Afghanistan, the Taliban and the 'war on terror' 245

Saddam Hussein, Operation Desert Fox and the Iraq War 248

Gordon Brown and the' 'Responsibility to Protect' 250

The 'ethical dimension' in retrospect 252

9 Making Foreign and Defence Policy in a Changing World 255

The complexity of the foreign policy process in Britain 255

Executive dominance in the formulation of foreign policy 259

Who makes British defence policy? 264

Outside the magic circle: who is excluded from the policy process? 268

Executive 'overload' and the problem of priorities 270

The problems of long-term planning and 'horizon-scanning' 272

Redefining the role of the FCO within a challenging Whitehall environment 274

Reviewing Britain's overseas representation 279

A much too Diplomatic Service? Defending the national interest 282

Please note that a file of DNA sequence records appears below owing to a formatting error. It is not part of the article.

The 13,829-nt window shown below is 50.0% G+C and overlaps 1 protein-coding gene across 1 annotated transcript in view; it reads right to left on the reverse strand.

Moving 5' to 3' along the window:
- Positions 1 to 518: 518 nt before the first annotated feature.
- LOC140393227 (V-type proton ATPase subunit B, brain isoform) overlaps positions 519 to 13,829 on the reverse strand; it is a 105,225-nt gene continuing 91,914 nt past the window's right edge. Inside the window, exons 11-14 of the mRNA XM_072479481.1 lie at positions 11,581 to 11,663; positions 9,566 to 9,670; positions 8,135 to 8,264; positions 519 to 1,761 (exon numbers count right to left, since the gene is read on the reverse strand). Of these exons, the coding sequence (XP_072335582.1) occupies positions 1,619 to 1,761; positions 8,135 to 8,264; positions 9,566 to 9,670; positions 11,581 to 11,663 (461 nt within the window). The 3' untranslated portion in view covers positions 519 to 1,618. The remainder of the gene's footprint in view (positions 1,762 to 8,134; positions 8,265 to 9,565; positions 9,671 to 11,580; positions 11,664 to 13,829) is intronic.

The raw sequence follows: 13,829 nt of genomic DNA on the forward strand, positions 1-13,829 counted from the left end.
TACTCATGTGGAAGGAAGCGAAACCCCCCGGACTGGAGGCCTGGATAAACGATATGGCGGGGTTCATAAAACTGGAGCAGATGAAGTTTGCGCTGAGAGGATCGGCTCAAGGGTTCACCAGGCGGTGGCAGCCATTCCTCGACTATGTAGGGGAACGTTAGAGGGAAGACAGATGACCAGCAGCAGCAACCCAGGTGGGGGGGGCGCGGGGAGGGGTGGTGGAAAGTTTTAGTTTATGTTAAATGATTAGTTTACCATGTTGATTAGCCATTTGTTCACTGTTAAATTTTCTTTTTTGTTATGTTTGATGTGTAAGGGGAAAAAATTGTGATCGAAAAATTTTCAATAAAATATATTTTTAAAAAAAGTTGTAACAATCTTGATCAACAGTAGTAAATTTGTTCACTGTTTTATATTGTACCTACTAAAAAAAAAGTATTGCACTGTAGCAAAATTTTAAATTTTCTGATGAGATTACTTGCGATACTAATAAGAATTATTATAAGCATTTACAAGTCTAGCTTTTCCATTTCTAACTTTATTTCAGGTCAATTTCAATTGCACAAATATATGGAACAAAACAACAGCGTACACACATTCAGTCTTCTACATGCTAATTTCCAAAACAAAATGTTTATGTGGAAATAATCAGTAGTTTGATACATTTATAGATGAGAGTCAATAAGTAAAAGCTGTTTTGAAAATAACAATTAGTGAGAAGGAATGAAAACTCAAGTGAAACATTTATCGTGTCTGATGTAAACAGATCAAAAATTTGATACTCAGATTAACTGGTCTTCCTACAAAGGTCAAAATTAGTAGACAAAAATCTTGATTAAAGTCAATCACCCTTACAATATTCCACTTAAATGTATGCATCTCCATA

Reforming the composition and career structure: the Foresight initiative 283

The role of the intelligence services 284

10 Conclusion: the Challenge of an Uncertain Future 288

The changing international environment after 1945 288

Continuity and change in British policy 289

The challenge of the unknown: redefining the threat 291

Devising a strategy for an uncertain world 295

Britain's position in the world - the more that changes the more that stays the same 299

Useful Websites for Foreign and Defence Sources 302

Bibliography 303

Index 327